Condo Media - March 2013 - (Page 26)

by Brook A. Silvestri, CMCA® FINANCE Let’s Make a (Loan) Deal What Information do Lenders Require to Review a Credit Request? A s a community association professional, you’re probably aware that associations pledge assets to secure loans for common element repairs. The question remains how do they actually go about doing this? What information do lenders require to review a credit request? This article prepares you to make the deal by outlining that information. While approaches to credit quality evaluation differ among experienced lenders, their philosophy is fairly consistent. Since most associations do not have ample hard assets to secure financing, lenders look for a solid cash flow stream as collateral. They then seek to gain control of that stream by filing a Uniform Commercial Code (UCC) financial statement on the assessments with the Secretary of State. This becomes one of the loan documents. Most lenders don’t play well in the same “sandbox” though, so only one lender can have a priority lien on those assessments. Therefore, in the vast majority of cases, an association can only borrow from one lender at a time. If there is an existing loan on the balance sheet and the association is looking to take on more debt, it needs to discuss this with the current lender or be prepared to refinance the existing debt as part of the new loan deal. Assessing Cash Flow Now that we’ve established that cash flow is paramount for the lenders, how 26 Condo Media • March 2013 do they determine what good cash flow actually looks like? Typically, a series of five underwriting ratios are used to make this assessment: ously, the greater number of units, the more diverse that stream is. For example, if one owner in a 10-unit building loses his job, that represents roughly 10 percent of cash flow. But if the same thing happens in a 100-unit building, the impact is only 1 percent. Generally, it is harder for associations with less than 30 to 50 units to get financing for this reason. 3 1 First they will calculate a ratio using the association’s delinquency report. Some lenders use the number of units past due and others base it on the dollar amount that is outstanding. Regardless of the method, they want to see a modest delinquency rate, usually not higher than 5 percent. This basically means that the association is collecting 95 cents on every dollar budgeted in assessment income. If the association is collecting less than that, it will be tough to arrange financing. 2 The second ratio used is an income diversity measurement so the lender can determine if there are enough owners in the association to diversify the cash flow stream. Obvi- Next in the series is an overall pro forma to calculate how much assessments will increase to cover the payments on the proposed debt. This is especially important when statutes allow the general ownership to potentially veto an annual year-over-year increase greater than or equal to a certain amount. Lenders take into account the absolute dollar value of assessments when calculating this ratio and make reasonable conclusions as to its viability. For instance, if there is a 50 percent increase in assessments, but the dollars were only going from $40 to $60, then an extra $20 is probably not a giant financial burden for any owner. However, a jump from $400 to $600 could clearly be a much bigger issue and will give the lender cause to pause. 4 Almost every lender will perform some level of reserve analysis in conjunction with cash flow evaluation. I hear all the time that if the association had the money in reserves, it would not need to borrow. But the lender’s intent in measuring reserves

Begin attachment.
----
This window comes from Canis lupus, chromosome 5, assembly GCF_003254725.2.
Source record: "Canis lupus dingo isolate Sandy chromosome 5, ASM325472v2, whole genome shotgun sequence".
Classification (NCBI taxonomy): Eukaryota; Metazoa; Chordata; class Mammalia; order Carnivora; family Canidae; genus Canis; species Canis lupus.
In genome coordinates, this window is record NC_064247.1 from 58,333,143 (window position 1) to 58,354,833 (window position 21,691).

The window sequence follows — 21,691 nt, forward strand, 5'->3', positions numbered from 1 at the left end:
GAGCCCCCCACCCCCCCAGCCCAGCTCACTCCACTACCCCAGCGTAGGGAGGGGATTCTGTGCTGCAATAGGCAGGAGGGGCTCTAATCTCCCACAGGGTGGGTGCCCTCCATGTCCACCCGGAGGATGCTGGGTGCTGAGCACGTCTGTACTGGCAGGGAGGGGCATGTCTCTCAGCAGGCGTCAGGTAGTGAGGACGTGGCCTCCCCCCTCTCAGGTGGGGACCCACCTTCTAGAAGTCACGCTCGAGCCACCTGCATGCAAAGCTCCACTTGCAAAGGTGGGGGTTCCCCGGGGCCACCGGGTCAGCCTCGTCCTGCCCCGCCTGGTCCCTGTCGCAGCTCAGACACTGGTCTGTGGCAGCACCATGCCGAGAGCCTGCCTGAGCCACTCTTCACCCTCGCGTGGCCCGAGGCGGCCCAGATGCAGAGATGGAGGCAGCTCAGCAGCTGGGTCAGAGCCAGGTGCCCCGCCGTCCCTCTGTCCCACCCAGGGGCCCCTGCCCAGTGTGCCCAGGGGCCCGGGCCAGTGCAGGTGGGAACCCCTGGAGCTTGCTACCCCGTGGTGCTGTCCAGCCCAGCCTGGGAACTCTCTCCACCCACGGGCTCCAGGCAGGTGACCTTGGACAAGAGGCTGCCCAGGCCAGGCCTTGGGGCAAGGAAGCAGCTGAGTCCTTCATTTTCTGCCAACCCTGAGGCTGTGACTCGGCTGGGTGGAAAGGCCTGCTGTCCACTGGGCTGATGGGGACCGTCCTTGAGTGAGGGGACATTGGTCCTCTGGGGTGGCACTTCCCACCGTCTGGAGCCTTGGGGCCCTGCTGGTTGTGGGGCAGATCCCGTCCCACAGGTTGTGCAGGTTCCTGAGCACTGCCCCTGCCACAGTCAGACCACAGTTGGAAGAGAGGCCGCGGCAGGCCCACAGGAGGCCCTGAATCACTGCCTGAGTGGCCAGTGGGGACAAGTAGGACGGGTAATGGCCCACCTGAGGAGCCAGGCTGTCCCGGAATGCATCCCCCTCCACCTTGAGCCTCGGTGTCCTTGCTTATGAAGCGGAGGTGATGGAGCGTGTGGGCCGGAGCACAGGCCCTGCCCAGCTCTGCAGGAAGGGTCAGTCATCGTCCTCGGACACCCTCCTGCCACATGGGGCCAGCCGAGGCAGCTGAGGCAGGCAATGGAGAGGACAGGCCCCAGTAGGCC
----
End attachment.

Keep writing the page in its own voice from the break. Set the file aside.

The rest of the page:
Table of Contents for the Digital Edition of Condo Media - March 2013

Condo Media - March 2013
From the CED’s Desk
Editorial Board
CAI News
CAI Regional News
Asked & Answered
Homeowner’s Corner
Vendor Spotlight
Industry Perspective
Self-Managed Association Boards
2013 CAI-NE Spring/Summer Service Directory
Classified Service Directory
Advertisers Index

Condo Media - March 2013